July 10, 2006

July 10, 2006: Disingenuous? Duplicitous? Genuine Concern?

bumped up

Lawyers urge tories to protect privacy of canadian net surfers

Canada's lawyers have written federal Cabinet ministers urging them to take action against a "trend" of cyber spying by Internet service providers. The letter was crafted in the wake of Bell Sympatico, Canada's largest ISP, amending its service agreement with customers three weeks ago to reserve the right to "monitor or investigate" activity for possible reporting to government. [....]

Which particular group of lawyers? What are their affiliations? Particularly, what are their political affiliations? Who are they representing? Did they poll the rest of us?

Most of us see how Canada is losing out to guns, drugs, gangs and criminal levels of corruption. IMHO, there must have been politicians facilitating or at least turning a blind eye to the increased criminal activity in Canada. Just consider that Senator Kenny and his Committee have been trying to bring it to Parliamentary and public attention for years. Mainstream media have ignored it mostly. Canadians want our security services to catch and get rid of (not catch and release, note) the criminals and those who have aided them. Consequently, many of us are willing to suffer the indignity of potentially having someone listen to our gossip, especially if it is for a defined period of time, and there is monitoring.

More to the point, I have no illusions but that this has been going on for a long time anyway, though more likely for political purposes. Our telco switches--is that the right term?--so I'm told, have (always?) had a back door for security services to use where necessary ... and sometimes where it was not. It is time to use this capacity to clean out the crud in Canada. Anyway, many of us lead such singularly dull lives--stultifyingly boring ones--that we don't fear that these lives would be exposed to prying eyes, as long as there were time limits and the group overseeing this were chosen from average citizens, not from those poised to gain or remain in power through corrupt use of this capability.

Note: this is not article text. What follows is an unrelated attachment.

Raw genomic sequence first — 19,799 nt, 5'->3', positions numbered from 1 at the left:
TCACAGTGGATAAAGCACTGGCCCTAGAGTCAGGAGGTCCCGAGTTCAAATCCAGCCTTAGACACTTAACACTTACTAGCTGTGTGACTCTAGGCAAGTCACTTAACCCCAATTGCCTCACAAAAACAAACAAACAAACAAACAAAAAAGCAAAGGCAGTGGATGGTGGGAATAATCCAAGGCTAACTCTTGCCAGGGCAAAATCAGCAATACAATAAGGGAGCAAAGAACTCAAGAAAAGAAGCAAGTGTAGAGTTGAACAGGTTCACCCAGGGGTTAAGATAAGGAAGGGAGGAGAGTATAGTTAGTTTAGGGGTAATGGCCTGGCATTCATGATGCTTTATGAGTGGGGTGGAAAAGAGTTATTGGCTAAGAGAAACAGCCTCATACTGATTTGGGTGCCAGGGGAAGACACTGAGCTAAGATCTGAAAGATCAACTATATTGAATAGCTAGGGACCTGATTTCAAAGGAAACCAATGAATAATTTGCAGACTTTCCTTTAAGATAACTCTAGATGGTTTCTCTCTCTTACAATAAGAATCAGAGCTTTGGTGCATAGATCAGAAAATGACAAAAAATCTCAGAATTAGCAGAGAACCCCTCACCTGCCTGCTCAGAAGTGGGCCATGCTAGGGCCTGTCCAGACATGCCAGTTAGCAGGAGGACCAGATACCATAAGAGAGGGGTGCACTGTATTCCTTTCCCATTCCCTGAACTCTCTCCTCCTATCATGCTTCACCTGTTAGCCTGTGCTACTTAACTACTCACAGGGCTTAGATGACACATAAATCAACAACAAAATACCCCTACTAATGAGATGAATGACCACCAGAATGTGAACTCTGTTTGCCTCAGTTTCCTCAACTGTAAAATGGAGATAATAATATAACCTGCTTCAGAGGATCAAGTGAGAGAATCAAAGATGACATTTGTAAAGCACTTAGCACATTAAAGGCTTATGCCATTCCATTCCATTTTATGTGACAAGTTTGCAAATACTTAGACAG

Why do I write that? For example: a telco employee asked for the password, claiming he needed it to set up the ISP account; he'd call back later, after he had (checked what was on the computer?) set up the account for a novice who knew no better than to give that password. I know of two similar cases in two provinces and there are other stories which could be told ... I suspect the spying on citizens has been occurring for years ... for another purpose ... a political one.

Outrage depends so much upon why and for whom the monitoring and investigating are to be used ... whether for politics or security.
Do you really think we have been kept in thrall to one political party (and even that the mainstream media have been so supportive of it) in Canada through honour? Think of the scandal iceberg. I have no illusions that this is new at all. It has been another aspect of power corrupting those who discovered they wielded it (even in a small pond) or of those who had plans they didn't want disrupted. (Think about that for a minute.) Those who control the telco wires have had a monopoly and too much control. It must have been tempting to use it. Competition might help.

In the end, it depends upon for whom the spying is done ... whether civil liberties are threatened ... and whether the usual group who have run things too long feel threatened ... perhaps with exposure ... Leave a comment if this is wrong or if you want to add to this.


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